OP: 3 times CPD officers lost our trust in 2017

By Steve Croyle

We keep hearing that most cops are good, and that there are just a few bad apples, but if that’s the case, why is it so hard to extricate the bad cops from the job?

Columbus Police officer Randy Mayhew was violating the public trust at least since 2015, when the first recorded complaint of his conduct was reported. He was found guilty of three counts of prostitution, three counts of solicitation and one count of dereliction of duty but despite all that, avoided jail time. Instead, Mayhew was handed 30 hours of community service and a paltry $150 fine. This follows the laughable one day suspension the CPD chief suggested for Officer Zach Rosen for making the heroic decision to stomp on a detained suspect’s face, and Officer Joseph Bogard’s reprehensible remarks made during an arrest a few months ago.

This isn’t an indictment of all police officers, but skeptics in the general public might be more inclined to believe that these instances are anomalies if other cops would speak out against abuses, and judges would throw the proverbial book at cops who break the law in hopes of reminding all police officers that violating the public trust comes with dire consequences.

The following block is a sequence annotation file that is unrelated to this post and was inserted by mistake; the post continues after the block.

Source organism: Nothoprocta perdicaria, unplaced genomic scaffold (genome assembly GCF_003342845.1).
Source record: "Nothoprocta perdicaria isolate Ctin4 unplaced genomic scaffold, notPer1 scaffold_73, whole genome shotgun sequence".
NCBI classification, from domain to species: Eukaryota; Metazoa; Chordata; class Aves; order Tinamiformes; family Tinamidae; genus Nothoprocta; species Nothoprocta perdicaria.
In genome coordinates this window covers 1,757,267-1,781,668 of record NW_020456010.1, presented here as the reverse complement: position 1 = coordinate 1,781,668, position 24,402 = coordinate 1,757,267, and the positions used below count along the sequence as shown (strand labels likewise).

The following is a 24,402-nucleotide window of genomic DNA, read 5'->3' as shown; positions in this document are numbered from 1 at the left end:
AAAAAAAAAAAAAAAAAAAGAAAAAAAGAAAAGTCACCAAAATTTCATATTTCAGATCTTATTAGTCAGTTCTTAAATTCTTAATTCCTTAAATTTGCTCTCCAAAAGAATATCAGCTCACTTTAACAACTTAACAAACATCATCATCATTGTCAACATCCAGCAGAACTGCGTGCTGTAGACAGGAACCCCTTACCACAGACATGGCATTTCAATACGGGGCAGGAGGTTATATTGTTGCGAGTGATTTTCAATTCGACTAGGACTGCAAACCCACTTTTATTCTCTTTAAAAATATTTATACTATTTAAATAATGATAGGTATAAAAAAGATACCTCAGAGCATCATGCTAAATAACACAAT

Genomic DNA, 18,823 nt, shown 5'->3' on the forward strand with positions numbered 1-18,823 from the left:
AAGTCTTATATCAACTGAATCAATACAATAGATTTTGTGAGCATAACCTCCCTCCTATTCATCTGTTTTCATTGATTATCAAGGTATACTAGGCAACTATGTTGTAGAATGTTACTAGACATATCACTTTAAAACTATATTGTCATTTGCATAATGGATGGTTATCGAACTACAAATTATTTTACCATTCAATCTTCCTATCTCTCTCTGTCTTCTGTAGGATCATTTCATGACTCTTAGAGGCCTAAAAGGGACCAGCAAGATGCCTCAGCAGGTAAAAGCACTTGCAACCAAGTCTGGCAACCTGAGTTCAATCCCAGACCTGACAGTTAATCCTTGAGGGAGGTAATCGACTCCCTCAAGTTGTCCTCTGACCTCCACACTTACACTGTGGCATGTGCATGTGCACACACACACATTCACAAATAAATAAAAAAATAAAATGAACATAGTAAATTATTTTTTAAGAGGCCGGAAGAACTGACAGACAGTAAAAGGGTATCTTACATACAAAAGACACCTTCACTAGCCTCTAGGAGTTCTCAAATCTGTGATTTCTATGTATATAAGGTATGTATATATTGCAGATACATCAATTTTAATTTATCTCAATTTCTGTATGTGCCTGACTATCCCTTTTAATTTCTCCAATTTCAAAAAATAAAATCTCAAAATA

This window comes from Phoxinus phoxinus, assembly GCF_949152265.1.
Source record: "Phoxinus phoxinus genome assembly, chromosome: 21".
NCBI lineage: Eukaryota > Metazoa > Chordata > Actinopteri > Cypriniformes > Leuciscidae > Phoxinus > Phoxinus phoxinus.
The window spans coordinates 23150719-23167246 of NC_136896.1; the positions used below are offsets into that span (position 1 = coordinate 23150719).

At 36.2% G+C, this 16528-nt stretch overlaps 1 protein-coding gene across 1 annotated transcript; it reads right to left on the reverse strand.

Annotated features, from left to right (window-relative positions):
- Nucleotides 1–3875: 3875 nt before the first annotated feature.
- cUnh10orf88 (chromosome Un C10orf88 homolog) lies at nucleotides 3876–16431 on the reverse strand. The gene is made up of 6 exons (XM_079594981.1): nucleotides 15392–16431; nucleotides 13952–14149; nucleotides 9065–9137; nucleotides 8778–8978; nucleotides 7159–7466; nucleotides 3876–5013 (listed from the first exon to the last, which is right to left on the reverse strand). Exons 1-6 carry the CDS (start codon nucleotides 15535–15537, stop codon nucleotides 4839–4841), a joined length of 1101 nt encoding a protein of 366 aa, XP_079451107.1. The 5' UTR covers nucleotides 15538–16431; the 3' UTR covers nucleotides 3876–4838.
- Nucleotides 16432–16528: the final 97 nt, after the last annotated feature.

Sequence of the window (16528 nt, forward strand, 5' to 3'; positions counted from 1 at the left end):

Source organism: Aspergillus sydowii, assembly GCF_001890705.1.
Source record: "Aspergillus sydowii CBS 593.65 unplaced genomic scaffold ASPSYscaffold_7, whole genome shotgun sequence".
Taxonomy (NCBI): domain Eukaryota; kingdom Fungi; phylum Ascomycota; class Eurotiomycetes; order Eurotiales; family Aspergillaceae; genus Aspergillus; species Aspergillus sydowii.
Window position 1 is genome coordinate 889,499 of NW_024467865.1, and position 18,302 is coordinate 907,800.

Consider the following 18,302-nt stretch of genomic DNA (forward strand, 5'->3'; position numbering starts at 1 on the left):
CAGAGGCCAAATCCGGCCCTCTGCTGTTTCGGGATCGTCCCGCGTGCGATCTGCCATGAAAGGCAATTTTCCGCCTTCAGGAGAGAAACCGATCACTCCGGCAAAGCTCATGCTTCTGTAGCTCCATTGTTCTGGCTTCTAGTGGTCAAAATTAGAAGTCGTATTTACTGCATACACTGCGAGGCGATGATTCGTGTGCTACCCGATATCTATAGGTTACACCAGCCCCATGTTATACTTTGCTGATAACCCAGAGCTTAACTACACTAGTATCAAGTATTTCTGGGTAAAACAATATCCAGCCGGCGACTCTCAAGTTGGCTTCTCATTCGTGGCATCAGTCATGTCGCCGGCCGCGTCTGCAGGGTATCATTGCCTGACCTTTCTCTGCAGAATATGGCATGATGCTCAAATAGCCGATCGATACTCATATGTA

Police officers don’t have it easy, but people know that before they voluntarily sign up for the job. When you put on that uniform, along with the badge and gun that go with it, you are accepting a grave responsibility to protect and serve the public. In order to perform their duties effectively, police officers have the discretion to suspend, albeit temporarily, our constitutional rights.  Literally speaking, a police officer has a license to kill, and the means to do so are holstered at their side.

Since 9-11, we’ve allowed the script to be flipped. In addition to a militarization of our police force, there’s a culture of hero worship surrounding law enforcement that seems to foster a sense of entitlement in today’s cops. Too often courtesy and respect are traded for robotic hostility, and a presumption of guilt, This leads to tense interactions, that sometimes have lethal consequences. Rather than expecting people to show them respect, police should feel an obligation to prove themselves worthy of the honor that comes with being trusted with our lives.


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